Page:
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The Dye House

A Little Building with a Big History

North Stonington was known far and wide for the vivid indigo blue yarns dyed here, and the beautiful plaid fabrics woven from it in homes throughout town.  It was the beginning of the Industrial Age...

Historic Dye House from the early 1800"s
Historic loom with Indigo plaids

After it was colored and dried, the yarn went to one of the town's three stores.  The Dudley Wheeler Store, the J H Browning Store, and the Ephriam Russel Wheeler Store acted as "middle-men", loaning the finished yarn to weavers in exchange for woven fabric, which they then sold.

In the early 1800's flax, wool and silk were produced in town and cotton was shipped in from the South.  They were spun in private homes, hence the term "cottage industry".   The resulting yarn was then sent to dye houses like ours for coloring.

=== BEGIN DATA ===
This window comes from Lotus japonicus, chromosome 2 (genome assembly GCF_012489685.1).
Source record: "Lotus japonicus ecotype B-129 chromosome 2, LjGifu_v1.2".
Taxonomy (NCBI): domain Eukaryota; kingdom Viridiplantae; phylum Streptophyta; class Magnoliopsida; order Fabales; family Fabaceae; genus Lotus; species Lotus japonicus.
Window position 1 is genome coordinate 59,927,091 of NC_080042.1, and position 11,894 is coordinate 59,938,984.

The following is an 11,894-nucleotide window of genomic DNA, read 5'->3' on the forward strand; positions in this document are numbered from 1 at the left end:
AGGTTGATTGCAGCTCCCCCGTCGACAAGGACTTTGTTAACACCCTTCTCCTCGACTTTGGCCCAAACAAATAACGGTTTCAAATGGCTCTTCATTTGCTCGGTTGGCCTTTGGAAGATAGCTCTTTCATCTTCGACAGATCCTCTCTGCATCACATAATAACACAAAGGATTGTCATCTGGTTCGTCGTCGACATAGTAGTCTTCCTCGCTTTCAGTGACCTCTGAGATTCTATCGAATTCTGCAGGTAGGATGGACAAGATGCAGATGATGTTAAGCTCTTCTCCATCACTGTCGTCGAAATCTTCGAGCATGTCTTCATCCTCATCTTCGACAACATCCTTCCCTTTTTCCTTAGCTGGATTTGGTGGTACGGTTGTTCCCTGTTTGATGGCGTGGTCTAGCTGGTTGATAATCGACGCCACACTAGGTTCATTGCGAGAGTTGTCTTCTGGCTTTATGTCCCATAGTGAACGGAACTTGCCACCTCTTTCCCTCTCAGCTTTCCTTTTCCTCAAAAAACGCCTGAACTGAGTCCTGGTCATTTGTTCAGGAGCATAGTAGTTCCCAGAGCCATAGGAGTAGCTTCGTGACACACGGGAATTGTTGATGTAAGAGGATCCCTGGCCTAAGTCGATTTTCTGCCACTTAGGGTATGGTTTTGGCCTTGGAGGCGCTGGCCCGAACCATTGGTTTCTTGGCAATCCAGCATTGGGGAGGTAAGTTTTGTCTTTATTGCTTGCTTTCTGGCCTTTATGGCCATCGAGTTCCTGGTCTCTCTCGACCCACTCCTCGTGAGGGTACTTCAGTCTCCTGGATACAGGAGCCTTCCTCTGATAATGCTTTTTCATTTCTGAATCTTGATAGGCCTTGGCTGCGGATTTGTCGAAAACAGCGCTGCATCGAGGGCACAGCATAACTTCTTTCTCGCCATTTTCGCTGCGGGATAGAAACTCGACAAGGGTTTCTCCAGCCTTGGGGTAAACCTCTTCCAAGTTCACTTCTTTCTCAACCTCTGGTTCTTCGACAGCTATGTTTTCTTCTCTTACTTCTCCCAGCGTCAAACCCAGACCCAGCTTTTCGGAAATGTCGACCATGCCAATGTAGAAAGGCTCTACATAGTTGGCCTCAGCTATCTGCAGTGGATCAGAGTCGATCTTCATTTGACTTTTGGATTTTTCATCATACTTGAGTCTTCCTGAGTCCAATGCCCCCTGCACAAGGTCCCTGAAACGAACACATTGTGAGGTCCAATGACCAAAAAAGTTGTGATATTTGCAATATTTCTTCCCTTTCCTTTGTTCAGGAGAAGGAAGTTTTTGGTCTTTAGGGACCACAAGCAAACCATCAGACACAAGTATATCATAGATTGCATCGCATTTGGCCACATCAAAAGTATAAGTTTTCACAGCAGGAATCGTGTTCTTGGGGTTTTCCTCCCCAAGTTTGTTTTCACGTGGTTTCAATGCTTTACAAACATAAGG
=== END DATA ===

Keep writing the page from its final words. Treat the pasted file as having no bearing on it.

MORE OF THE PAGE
North Stonington was known for the nine different values of indigo that were produced here by a secret process using plant-based dyes.  Yarns were even brought to our dye house from other towns so they, too, could be dyed the famous North Stonington colors. 

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Our Dye House showcases fiber craft - silk, wool, and cotton and the tools and dyes used to create cloth with them in the 1800's. 

 

A Spinning Wheel Dye Garden features Indigo, Madder and a host of other dye plants used in the 1800's in fabric, photography, and block printing.

Come Visit!

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